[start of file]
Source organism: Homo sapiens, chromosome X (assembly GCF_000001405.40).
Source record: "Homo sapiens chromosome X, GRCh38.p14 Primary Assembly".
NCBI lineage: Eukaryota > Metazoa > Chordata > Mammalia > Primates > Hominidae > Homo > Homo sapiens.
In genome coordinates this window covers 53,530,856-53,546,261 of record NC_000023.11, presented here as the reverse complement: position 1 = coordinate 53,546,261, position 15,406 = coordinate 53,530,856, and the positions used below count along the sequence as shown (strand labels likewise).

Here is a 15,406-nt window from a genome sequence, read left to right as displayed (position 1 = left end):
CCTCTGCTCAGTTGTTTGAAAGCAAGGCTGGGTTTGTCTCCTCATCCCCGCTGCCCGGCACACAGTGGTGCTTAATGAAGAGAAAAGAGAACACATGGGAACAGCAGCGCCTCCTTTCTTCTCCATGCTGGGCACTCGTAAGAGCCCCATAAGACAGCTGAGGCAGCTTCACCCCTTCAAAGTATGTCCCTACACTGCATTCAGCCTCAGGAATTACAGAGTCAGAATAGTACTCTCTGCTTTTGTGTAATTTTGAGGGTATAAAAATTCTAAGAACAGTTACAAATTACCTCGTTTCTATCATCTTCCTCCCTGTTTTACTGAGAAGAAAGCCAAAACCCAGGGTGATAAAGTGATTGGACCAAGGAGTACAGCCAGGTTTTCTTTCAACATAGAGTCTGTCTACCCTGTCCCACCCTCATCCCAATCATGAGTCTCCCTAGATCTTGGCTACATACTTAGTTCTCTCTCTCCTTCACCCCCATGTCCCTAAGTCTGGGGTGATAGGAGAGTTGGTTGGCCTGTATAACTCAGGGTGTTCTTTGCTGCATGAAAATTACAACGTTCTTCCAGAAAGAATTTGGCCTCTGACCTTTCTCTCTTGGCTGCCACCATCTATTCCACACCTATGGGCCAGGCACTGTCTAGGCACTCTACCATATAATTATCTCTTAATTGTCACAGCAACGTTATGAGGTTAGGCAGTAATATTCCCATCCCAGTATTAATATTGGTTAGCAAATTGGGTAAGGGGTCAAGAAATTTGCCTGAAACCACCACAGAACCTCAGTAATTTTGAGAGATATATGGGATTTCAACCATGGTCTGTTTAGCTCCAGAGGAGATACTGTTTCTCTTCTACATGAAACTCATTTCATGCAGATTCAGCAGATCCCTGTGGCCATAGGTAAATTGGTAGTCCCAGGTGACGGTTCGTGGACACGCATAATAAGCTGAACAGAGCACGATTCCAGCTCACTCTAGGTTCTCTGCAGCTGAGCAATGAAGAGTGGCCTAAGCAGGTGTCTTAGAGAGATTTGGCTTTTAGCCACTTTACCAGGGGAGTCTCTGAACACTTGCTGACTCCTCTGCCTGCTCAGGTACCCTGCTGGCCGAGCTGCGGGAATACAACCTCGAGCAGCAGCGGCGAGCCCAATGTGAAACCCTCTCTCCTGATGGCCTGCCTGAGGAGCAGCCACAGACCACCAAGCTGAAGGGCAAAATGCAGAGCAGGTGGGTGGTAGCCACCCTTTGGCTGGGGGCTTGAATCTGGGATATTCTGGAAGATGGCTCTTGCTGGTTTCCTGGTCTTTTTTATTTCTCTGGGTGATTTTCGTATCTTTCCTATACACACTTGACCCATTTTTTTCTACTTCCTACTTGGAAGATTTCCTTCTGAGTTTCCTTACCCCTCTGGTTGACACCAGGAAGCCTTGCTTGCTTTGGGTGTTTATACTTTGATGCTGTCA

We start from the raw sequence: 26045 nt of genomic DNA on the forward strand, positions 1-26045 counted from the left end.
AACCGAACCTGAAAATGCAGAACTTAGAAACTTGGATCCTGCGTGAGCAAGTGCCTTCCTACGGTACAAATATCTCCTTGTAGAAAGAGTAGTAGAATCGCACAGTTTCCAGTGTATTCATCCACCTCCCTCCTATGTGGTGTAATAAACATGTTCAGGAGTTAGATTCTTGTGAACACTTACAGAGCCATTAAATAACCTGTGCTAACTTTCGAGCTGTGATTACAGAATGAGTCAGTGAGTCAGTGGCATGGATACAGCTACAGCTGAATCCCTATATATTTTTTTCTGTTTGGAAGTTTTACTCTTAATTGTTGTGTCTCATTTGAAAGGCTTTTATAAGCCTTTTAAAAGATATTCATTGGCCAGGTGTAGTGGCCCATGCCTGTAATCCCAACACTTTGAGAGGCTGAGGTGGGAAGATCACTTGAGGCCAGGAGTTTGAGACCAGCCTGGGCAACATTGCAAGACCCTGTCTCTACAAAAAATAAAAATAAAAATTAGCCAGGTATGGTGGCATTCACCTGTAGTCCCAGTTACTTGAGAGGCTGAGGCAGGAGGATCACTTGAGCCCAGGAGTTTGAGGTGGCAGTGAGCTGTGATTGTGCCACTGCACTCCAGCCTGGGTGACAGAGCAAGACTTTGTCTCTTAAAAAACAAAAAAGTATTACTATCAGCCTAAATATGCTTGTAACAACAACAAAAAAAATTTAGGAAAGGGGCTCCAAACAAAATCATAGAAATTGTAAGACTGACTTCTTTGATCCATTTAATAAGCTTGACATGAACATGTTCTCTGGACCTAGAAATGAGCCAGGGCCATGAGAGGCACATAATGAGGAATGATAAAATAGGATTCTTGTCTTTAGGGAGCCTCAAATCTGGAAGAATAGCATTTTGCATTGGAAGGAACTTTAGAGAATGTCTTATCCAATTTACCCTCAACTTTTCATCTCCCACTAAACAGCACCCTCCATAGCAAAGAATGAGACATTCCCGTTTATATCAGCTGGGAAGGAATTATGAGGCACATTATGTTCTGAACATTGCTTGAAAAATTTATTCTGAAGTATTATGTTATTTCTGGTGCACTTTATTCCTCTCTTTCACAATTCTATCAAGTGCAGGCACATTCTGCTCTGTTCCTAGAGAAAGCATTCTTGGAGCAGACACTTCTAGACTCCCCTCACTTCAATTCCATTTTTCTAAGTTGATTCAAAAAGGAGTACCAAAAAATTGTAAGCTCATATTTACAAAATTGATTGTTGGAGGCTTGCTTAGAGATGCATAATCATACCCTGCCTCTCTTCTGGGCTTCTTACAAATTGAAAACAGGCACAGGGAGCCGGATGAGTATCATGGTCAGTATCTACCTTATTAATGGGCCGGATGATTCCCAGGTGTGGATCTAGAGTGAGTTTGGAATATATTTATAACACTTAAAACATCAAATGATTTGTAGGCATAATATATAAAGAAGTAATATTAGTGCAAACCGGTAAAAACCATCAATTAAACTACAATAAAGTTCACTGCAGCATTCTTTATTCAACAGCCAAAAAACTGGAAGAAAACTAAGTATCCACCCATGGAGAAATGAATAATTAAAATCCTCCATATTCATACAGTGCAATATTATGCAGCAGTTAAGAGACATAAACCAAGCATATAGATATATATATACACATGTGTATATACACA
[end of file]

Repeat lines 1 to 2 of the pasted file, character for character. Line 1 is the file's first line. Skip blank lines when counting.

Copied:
Source organism: Homo sapiens, chromosome X (assembly GCF_000001405.40).
Source record: "Homo sapiens chromosome X, GRCh38.p14 Primary Assembly".